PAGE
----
Originally written by Sasha Horn
Four years, three countries, seven recording studios, two drummers, six vocalists, and two bass players. This is n0n‘s manifest, and it’s enough cargo to destroy a world, twice. I’m a bit biased in that I so sickeningly enjoyed the sci-fi blasterpiece in2004’s Occasus, that I’m afraid it’s created quite a diversion from anything that comes next. But it has been four years, so if the formula must be fucked with, really fuck it up man. Confuse me. Fry the circuitry. Plug things into places they’re not supposed to go. Just don’t let happen, what happened: n0n attempted to smash to smithereens that which has already been pancaked to hell.
Translated, this means not as effective. Killing something already dead is not gonna have quite the same impact. n0n is a straighter and bleaker hopelessness, doing away with the deathly charm that I found so infectious previously. I measure “charm” as the distance between frets, or the space between hits; how an instrument is utilized. Or maybe it’s just the distance between these current members and the Occasus-era ex-members that are currently members of Psycroptic (and if you’ve listened to the new Psycroptic, you might be able to hear that distance between). Whatever the case, most of n0n is just punch, pummel, pulverize. Dissonant chunk after dissonant chunk; kings of a couple of strings. A flurry of kicks meets a flurry of snares. Sometimes back to back, sometimes right on top of each other. The equation here is simplified to a point where the listener can guess anybody’s next move, and in doing so The Amenta sounds like an INDUSTRIAL death metal band this year (whereas the former half of this decade was owned by their industrial DEATH METAL). There’s no compassion. No flirting. No foreplay. No help from this vacuous production. Just straight procreation. More glitches. More static. Uninspired theatrics electronically whiplashing their way through the cracks in these fifty minutes.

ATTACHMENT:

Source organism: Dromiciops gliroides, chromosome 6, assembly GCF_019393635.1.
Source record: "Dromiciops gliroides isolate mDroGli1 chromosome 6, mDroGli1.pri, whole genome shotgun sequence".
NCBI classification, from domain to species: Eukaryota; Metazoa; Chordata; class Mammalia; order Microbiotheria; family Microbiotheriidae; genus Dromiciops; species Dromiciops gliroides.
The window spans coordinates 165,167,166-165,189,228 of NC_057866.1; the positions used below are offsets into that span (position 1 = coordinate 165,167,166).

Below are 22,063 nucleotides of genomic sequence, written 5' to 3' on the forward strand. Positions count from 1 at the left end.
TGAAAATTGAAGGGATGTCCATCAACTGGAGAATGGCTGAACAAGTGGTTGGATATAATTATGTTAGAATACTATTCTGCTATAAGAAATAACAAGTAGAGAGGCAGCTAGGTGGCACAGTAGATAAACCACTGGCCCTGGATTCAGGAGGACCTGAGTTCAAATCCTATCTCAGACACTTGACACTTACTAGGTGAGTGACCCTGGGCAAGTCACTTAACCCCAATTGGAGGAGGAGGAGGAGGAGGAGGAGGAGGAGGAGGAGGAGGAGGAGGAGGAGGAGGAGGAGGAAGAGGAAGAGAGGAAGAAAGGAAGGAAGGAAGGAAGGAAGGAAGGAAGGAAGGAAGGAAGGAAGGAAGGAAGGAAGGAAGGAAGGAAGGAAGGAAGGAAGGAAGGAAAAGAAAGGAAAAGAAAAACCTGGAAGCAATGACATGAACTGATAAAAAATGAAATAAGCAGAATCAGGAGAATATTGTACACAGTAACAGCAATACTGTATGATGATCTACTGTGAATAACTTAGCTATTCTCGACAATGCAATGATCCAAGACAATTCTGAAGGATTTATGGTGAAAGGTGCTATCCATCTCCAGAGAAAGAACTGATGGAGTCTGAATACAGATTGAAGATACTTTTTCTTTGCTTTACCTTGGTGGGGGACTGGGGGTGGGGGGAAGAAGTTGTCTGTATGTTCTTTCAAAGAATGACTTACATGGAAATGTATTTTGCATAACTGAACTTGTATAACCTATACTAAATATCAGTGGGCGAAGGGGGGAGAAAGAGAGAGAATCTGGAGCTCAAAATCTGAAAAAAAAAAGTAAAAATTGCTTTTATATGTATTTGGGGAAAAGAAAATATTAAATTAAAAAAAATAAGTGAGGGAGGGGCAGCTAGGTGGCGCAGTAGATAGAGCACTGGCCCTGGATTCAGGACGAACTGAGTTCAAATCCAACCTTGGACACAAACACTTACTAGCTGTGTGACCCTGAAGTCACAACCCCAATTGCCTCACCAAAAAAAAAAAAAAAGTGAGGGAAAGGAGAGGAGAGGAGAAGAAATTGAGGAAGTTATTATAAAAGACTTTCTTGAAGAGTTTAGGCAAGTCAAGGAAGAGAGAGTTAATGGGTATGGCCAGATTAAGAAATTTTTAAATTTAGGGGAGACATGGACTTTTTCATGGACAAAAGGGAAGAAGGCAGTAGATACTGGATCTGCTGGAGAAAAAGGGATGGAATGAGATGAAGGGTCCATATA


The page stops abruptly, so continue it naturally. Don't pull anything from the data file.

However, I do not miss their fire, because it can’t be missed, because it’s still there peering through their cabaret. I can hear the salivating of the entire battalion that it took to get this thing done, and it’s a genuine hunger. I can hear it in the champion opening riff of “Slave”. I can hear it in the widened melody of “Spine,” before it’s catastrophic closure. I can hear it inside of the wave of mutilation that is “Dirt”. I do miss the girth and heavier phlegm-removal of their previous vocalist, I do miss the surprise attack of their drummer-no-more, and I do obviously miss the black magic of these three songs having infected the other nine, but what I do not miss is the point. And when the time is right I can still fully appreciate this new colorless embodiment, even though many more times than not I’ll take the horror in the blood-red of their debut.